Video Problems

A structural animation of all the dance segments within visions of beauty. Gif made by Heather Kravas, Vic Haven, and Ed Fotheringham.

I have never embraced video as a heaven-sent tool for dance. Everything about it always seems like a good idea. Primarily used as a device to help choreographers and dancers remember rehearsal inventions or as a documentation of performances otherwise left to the memories of a few, it is held out as a kind of salve to ease the sting of ephemerality. While it is a practical way to show what it is that I do, I am always left feeling like the thing itself robs my dances of something integral—namely, their resistance to definition.

Dance has the ability to be many things at once before slipping away so that these things become other things in our remembrance of them. But video is generally regarded as definitive. Locked down. To change video after the fact requires editing and manipulation. Maybe I have never gotten over that awful experience of self-criticism at the core of using video. Watching oneself–watching one’s work–necessitates confronting what one doesn’t like or appreciate. But stronger than vanity is my desire to find something honest in my work. I feel like I’m supposed to think that video is more honest than I am. But in fact it relays only one version. In doing so, it lies.

In the studio, video captures an elusive improvisation so that it can become known and repeatable. Yet to improvise is to practice being present. When I improvise I feel yoked to my feelings and imagination. Watching and relearning an improvisation detaches me from that experience, putting the action into the realm of judgment. Experience becomes product.

And then, too, there is the awkwardness of having to learn something that evidently came naturally at one moment but is now rendered alien: something to be perfected and worried over. Maybe what I cannot remember from one rehearsal to the next isn’t really worth laboring over? Maybe my natural recollection of material is akin to a gentle, forgetful editor, tapped into the big picture rather than the details. I love specificity but find this desire can run amok if I do not simultaneously listen for what is unknown. I am trying to make things not necessarily “right” or “good” but fundamentally in motion.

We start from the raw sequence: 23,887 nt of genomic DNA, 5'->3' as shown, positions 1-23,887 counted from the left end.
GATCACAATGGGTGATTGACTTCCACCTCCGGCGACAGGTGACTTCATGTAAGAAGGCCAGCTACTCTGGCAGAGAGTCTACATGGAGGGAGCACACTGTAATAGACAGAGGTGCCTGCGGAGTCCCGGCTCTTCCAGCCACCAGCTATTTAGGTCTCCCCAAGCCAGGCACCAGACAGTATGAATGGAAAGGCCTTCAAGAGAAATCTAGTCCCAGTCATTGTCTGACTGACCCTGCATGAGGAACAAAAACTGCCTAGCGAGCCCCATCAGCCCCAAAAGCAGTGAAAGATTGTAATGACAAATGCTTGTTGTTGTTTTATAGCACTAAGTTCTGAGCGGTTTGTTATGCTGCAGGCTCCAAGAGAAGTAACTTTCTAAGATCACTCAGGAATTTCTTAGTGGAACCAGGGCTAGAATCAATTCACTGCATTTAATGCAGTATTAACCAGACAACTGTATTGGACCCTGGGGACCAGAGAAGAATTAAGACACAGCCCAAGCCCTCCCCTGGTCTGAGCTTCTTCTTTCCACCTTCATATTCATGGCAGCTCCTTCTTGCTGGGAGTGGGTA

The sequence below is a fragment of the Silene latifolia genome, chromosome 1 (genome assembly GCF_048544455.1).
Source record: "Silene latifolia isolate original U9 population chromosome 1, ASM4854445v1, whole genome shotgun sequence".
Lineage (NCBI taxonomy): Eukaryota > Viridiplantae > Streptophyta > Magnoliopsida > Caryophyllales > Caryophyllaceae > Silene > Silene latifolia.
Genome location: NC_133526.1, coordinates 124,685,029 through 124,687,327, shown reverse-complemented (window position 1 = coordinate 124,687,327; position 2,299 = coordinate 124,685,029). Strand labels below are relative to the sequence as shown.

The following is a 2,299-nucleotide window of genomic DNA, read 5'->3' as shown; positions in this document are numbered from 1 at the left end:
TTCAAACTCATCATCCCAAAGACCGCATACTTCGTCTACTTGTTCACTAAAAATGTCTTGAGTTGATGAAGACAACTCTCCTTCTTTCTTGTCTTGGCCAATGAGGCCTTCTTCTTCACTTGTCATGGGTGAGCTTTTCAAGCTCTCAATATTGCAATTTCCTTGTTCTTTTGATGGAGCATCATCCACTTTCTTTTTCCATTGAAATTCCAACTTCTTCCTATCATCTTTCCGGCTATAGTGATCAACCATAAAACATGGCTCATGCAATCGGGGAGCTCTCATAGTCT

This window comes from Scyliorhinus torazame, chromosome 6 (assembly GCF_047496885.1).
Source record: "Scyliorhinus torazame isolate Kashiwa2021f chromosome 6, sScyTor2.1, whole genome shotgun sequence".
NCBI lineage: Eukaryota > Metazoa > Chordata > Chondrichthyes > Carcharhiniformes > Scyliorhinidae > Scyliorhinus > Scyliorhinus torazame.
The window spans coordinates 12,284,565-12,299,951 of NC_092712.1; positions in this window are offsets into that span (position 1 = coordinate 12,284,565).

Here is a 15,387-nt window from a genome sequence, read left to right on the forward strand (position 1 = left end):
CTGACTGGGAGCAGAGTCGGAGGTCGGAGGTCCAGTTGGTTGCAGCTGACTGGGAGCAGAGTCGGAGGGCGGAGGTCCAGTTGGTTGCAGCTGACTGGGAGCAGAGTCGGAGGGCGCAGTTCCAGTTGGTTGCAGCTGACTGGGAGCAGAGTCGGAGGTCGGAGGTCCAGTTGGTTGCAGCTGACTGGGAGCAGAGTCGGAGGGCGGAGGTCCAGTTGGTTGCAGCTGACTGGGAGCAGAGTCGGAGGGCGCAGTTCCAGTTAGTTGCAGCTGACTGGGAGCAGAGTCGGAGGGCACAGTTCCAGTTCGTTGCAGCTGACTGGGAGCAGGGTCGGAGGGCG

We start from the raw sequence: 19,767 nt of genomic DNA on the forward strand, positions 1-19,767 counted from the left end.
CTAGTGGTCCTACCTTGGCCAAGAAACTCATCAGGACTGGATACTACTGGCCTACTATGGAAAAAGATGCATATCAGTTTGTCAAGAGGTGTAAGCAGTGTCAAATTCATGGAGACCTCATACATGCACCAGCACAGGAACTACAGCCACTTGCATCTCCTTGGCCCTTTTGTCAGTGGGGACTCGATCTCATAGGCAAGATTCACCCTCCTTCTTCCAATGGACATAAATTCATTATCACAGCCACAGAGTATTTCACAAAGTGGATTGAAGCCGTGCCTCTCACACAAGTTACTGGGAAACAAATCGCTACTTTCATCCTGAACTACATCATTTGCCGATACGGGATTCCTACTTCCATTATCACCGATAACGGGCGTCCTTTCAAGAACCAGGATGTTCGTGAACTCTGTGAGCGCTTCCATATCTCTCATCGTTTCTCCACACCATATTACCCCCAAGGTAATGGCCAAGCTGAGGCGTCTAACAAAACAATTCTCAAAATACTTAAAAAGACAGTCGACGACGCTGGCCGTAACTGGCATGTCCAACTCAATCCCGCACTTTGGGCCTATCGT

And then there is documentation. While video captures a performance, it also immobilizes it. The language is violent: to capture is to control by force. Part of the struggle and allure of making performance is its condition of impermanence; to varying degrees, dances change from show to show. What felt magical, funny, relevant, or impossible one evening seems flat, somber, immaterial, and imaginable the next. Performances often strive to repeat themselves, in spite of a variety of changing conditions from the incidental to the drastic. This elasticity is of primary interest to me.

It wasn’t always. I used to prioritize the final performance of a dance over the process of creating it. I treated the endeavor of choreography as something with an idealized conclusion, and this striving sterilized the very thing it sought to serve. Making a dance was about trying to make something exact and realized–“finished” for an audience. As a performer, I was mindful of presence and aware of the fluctuations and drama of performance, but as a choreographer, I wanted to make my dances impervious to change. It feels such an admission to write that; it now seems so misguided. I suppose somewhere along the way I came to realize that I am constantly changing things, maybe to allow for my own fickleness. I am doing a lot of work to make my dances allow change to exist and develop. So video becomes a difficult blow to my desires for evolution. Rendering an activity that occurs within space and between people is a very different experience than watching something fixed in time on a flat screen. There is no more randomness—and I think ultimately my work may be more about the randomness and squishy, weird problems than about what gets caught. My choreography looks like it is about repetition and structure, but the dance is dealing with the stuff that falls outside those rigorous containers.

I love reading about dance—not to hear someone’s opinion about whether something was good or not, but so that I may regard someone’s experience of seeing-feeling dancing. This writing is its own art, its own piece, holding hands with a dance that has disappeared. I want video to do this as well, to be its own thing, with its own self-referential language, inspired by the dance but not trying to tame it. I would like to try to do this. Maybe next time I make a dance the performers can randomly decide to video it while moving. I am not sure if I want more control of image-catching or less. Probably both. I think a successful documentation of my work would look nothing like its performance and somehow make me laugh or gasp. Maybe it could be self-deprecating and personally invasive. Knowing myself, exaggerating what I find most repellent will lead me to some new love affair with the medium.